1980 Century City smog
Oct. 1, 1980: The towers of Century City peek through the murk at 4:15 p.m. in aerial photo looking toward the northwest.
Staff writer Ted Thackrey Jr. reported in the next morning’s Los Angeles Times:
Smog set a new record for the year in Southern California Wednesday, but the Air Quality Management District said it could have been a lot worse.
The smoggiest place in the South Coast Air Basin, an AQMD spokesman said, was Pasadena, where the ozone level rose to .42 parts per million at 2 p.m.
That was a notch above the year’s previous record of .41 ppm set Tuesday in Azusa.
There also was another second-stage episode in the Fontana area later in the day.
Still these episodes were the only ones.
“And that’s a lot better than we expected,” said the AQMD’s Glen Wyler. “Earlier in the day we had been looking for a whole series of second-stages – and they just didn’t materialize.
There were seven first-stage alerts, however, and unhealthful air quality was predicted for every part of the air basin today, with the worse problems expected in the San Gabriel-Pomona and San Fernando-Santa Clarita valleys.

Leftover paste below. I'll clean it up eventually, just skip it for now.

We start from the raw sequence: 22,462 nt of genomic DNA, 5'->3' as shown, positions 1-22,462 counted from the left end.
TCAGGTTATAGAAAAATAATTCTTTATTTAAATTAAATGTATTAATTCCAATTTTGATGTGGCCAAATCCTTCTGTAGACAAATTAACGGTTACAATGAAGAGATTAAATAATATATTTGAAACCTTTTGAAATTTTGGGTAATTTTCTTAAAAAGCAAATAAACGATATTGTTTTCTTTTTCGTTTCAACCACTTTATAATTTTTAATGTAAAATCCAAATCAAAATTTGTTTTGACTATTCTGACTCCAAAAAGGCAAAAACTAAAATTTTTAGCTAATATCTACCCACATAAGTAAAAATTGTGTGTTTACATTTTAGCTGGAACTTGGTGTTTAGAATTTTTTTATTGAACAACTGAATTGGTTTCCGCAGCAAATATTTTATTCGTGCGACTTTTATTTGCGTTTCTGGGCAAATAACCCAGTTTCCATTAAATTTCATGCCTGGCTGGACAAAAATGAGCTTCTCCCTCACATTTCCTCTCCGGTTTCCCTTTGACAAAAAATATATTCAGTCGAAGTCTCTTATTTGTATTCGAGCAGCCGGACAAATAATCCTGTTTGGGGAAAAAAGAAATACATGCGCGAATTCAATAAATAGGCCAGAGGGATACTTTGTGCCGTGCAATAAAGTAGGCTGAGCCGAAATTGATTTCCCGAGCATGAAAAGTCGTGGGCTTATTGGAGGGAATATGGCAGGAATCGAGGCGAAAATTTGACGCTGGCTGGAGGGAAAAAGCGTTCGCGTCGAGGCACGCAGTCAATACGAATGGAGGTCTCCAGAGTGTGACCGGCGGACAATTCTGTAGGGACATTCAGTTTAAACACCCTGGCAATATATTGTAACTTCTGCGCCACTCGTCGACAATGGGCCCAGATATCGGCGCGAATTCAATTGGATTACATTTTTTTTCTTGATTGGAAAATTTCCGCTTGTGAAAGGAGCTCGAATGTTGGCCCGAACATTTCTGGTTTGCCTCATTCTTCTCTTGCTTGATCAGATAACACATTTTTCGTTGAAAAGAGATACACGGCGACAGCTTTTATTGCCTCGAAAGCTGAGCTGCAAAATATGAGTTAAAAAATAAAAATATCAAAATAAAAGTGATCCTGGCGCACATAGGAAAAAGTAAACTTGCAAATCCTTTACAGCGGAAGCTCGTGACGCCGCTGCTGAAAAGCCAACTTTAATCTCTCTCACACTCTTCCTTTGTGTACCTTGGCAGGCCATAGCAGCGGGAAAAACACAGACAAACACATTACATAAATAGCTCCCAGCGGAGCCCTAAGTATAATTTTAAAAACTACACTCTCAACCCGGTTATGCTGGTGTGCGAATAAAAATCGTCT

First-stage alerts are called when pollution levels rise above .20 ppm; second-stage alerts begin at .35 ppm, and the third-stage episodes – almost unheard of in recent years – begin at .50ppm…
Wednesday smog, bad as it was, did not compare to the .68 ppm all-time-record reading set in Central Los Angeles in 1955.
This photo by former staff photographer George Rose was published on Page One of the Oct. 2, 1980, Los Angeles Times.
Writer Julie Cart in this June 5, 2013, article wrote that Despite more people and more cars, California’s smog is in retreat.
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